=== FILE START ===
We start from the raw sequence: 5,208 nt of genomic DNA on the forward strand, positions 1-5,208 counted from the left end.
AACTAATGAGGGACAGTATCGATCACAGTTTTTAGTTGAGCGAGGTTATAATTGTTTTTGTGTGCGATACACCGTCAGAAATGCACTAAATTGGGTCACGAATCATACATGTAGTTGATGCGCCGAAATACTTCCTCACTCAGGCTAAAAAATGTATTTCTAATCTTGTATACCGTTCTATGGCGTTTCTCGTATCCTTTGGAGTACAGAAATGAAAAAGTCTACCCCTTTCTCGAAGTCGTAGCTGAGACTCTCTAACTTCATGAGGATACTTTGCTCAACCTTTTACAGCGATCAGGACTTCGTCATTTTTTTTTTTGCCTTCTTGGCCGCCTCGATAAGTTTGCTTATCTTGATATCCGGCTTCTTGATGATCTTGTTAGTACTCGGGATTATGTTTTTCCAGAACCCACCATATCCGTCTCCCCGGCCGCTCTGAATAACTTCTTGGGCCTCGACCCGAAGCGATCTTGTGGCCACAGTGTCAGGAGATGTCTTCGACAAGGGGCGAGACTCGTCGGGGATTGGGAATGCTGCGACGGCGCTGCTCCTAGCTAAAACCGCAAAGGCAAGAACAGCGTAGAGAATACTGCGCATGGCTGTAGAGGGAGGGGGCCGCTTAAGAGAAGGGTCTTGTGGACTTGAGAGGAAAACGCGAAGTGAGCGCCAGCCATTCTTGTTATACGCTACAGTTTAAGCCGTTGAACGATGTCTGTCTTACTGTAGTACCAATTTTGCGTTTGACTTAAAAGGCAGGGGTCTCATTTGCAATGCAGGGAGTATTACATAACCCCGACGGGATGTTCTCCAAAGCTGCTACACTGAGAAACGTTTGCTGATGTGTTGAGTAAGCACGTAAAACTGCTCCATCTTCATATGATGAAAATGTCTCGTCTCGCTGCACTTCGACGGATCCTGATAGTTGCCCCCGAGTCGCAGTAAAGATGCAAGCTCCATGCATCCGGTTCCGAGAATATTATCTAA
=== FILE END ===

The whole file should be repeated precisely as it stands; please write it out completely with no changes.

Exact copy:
We start from the raw sequence: 5,208 nt of genomic DNA on the forward strand, positions 1-5,208 counted from the left end.
AACTAATGAGGGACAGTATCGATCACAGTTTTTAGTTGAGCGAGGTTATAATTGTTTTTGTGTGCGATACACCGTCAGAAATGCACTAAATTGGGTCACGAATCATACATGTAGTTGATGCGCCGAAATACTTCCTCACTCAGGCTAAAAAATGTATTTCTAATCTTGTATACCGTTCTATGGCGTTTCTCGTATCCTTTGGAGTACAGAAATGAAAAAGTCTACCCCTTTCTCGAAGTCGTAGCTGAGACTCTCTAACTTCATGAGGATACTTTGCTCAACCTTTTACAGCGATCAGGACTTCGTCATTTTTTTTTTTGCCTTCTTGGCCGCCTCGATAAGTTTGCTTATCTTGATATCCGGCTTCTTGATGATCTTGTTAGTACTCGGGATTATGTTTTTCCAGAACCCACCATATCCGTCTCCCCGGCCGCTCTGAATAACTTCTTGGGCCTCGACCCGAAGCGATCTTGTGGCCACAGTGTCAGGAGATGTCTTCGACAAGGGGCGAGACTCGTCGGGGATTGGGAATGCTGCGACGGCGCTGCTCCTAGCTAAAACCGCAAAGGCAAGAACAGCGTAGAGAATACTGCGCATGGCTGTAGAGGGAGGGGGCCGCTTAAGAGAAGGGTCTTGTGGACTTGAGAGGAAAACGCGAAGTGAGCGCCAGCCATTCTTGTTATACGCTACAGTTTAAGCCGTTGAACGATGTCTGTCTTACTGTAGTACCAATTTTGCGTTTGACTTAAAAGGCAGGGGTCTCATTTGCAATGCAGGGAGTATTACATAACCCCGACGGGATGTTCTCCAAAGCTGCTACACTGAGAAACGTTTGCTGATGTGTTGAGTAAGCACGTAAAACTGCTCCATCTTCATATGATGAAAATGTCTCGTCTCGCTGCACTTCGACGGATCCTGATAGTTGCCCCCGAGTCGCAGTAAAGATGCAAGCTCCATGCATCCGGTTCCGAGAATATTATCTAA